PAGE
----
Cercarial dispersal is the result of fixed action patterns in response to reliable environmental cues. We tested the effect of age on the preference of Echinostoma caproni cercariae for light or dark. Individual cercariae were isolated within 10 min of release from Biomphalaria glabrata and placed in a Carolina™ Deep-Well Slide. Half of the slide (top and bottom) was covered with electrical tape to exclude light. The entire chamber of the slide was observed on low power of a dissecting microscope so the cercaria was readily visible whenever it was in the lighted portion of the slide. The amount of time a cercaria spent in the light and the number of times it crossed from light to dark during a 5-min period at 0, 1, 2, and 4 hr were determined (n = 20). The mean amount of time cercariae spent in the light declined significantly from immediately after release (127.7 sec) as compared to 1 hr (68.4 sec), 2 hr (51.6 sec), and 4 hr (10.6 sec) postemergence. The same pattern was seen in the average number of times cercariae crossed from light to dark in a 5-min period: 10.7, 7.2, 6.95, and 1.5, respectively. Cercariae showed no preference for light or dark immediately upon release (P = 0.119), nor was there a correlation between the amount of time spent in the light and the number of crossings at this time period. Cercariae spent a significantly greater amount of time in the dark with age (1–4 hr), and the number of crossings at each of these time periods was highly correlated with the time spent in the light. These findings suggest that light is not an important cue for E. caproni cercariae immediately upon release; however, they develop a strong preference for darker habitats, or an aversion to light, as they age.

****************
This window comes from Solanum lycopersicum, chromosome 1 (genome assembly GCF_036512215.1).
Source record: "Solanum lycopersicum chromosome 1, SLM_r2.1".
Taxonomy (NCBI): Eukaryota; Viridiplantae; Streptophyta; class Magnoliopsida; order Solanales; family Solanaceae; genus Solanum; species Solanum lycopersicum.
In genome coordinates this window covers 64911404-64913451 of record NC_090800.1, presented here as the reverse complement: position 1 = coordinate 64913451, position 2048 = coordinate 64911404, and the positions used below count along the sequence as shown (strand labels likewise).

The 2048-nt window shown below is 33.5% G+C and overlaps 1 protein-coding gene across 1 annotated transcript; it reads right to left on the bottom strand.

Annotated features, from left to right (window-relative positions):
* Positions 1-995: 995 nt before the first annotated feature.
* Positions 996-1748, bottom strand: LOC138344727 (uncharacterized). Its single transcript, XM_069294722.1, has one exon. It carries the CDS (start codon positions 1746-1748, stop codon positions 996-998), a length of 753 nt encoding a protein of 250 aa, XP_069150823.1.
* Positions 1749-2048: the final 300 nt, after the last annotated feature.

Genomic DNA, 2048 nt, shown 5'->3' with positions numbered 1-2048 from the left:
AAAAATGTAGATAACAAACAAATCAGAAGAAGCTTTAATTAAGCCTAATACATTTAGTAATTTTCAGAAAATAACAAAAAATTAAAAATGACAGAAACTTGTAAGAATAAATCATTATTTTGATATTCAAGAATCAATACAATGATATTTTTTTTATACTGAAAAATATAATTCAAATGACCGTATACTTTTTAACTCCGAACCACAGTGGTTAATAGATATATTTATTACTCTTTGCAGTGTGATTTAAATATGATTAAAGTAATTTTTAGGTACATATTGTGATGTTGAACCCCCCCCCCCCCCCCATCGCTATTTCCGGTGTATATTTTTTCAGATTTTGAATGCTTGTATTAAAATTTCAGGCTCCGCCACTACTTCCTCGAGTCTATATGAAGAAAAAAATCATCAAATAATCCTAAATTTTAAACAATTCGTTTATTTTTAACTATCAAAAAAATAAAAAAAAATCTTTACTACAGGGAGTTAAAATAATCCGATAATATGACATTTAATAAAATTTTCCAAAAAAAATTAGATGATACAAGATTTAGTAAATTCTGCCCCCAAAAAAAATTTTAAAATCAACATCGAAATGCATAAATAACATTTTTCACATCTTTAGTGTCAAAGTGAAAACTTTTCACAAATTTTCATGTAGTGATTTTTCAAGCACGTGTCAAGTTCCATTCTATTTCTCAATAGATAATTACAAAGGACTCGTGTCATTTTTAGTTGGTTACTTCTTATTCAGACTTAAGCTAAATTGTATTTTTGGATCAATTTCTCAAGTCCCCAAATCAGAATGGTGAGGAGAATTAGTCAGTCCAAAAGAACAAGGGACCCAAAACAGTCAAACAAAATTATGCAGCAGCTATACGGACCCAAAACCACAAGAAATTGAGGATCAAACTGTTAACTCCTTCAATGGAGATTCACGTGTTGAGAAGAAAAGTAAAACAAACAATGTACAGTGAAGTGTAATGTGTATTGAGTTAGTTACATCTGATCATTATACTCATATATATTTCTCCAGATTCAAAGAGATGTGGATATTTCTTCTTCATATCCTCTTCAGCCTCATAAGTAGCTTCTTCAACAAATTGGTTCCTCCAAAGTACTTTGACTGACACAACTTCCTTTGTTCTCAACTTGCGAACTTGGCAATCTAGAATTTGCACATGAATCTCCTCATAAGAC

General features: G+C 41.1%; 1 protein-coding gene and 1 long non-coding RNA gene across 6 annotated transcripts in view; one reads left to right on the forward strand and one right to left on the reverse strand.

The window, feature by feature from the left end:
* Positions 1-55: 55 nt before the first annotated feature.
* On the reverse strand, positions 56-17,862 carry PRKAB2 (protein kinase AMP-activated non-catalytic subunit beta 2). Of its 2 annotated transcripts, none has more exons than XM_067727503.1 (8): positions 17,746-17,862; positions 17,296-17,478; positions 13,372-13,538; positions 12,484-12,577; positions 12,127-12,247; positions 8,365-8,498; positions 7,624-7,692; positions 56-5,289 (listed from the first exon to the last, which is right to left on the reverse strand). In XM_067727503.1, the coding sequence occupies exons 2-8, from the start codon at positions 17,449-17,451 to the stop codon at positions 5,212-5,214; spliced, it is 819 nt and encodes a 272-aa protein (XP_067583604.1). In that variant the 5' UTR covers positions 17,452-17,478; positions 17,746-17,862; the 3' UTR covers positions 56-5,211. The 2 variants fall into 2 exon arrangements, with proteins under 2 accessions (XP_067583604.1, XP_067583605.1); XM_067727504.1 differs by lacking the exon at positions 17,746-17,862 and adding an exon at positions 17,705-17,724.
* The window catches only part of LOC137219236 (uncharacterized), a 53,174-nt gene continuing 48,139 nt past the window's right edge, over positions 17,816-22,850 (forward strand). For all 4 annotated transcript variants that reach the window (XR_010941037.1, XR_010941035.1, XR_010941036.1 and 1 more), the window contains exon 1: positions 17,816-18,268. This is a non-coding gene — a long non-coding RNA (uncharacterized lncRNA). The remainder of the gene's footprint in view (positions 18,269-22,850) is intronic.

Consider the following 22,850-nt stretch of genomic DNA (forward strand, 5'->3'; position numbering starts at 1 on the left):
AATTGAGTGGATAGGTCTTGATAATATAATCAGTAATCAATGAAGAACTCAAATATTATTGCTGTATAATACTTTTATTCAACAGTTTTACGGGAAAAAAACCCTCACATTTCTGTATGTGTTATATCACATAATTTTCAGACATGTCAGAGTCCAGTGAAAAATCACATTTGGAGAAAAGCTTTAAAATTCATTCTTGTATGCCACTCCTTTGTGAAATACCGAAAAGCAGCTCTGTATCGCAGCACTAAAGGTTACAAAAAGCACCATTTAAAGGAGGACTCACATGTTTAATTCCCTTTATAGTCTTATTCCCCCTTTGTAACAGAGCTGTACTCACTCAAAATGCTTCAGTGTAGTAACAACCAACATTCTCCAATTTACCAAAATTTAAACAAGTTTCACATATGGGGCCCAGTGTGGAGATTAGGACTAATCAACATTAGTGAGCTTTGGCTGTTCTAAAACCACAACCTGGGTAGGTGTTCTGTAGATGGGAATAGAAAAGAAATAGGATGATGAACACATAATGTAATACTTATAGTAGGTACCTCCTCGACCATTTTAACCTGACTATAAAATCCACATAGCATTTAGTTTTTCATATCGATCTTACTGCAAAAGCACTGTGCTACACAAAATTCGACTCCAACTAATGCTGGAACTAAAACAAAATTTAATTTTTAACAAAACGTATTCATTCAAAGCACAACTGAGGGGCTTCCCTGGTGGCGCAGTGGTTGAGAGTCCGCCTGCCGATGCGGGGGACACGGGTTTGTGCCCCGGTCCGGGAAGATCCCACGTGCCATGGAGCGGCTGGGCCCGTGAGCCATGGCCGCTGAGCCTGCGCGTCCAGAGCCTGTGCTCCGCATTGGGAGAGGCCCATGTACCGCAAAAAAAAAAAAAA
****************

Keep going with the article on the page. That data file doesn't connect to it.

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Vol. 79 • No. 1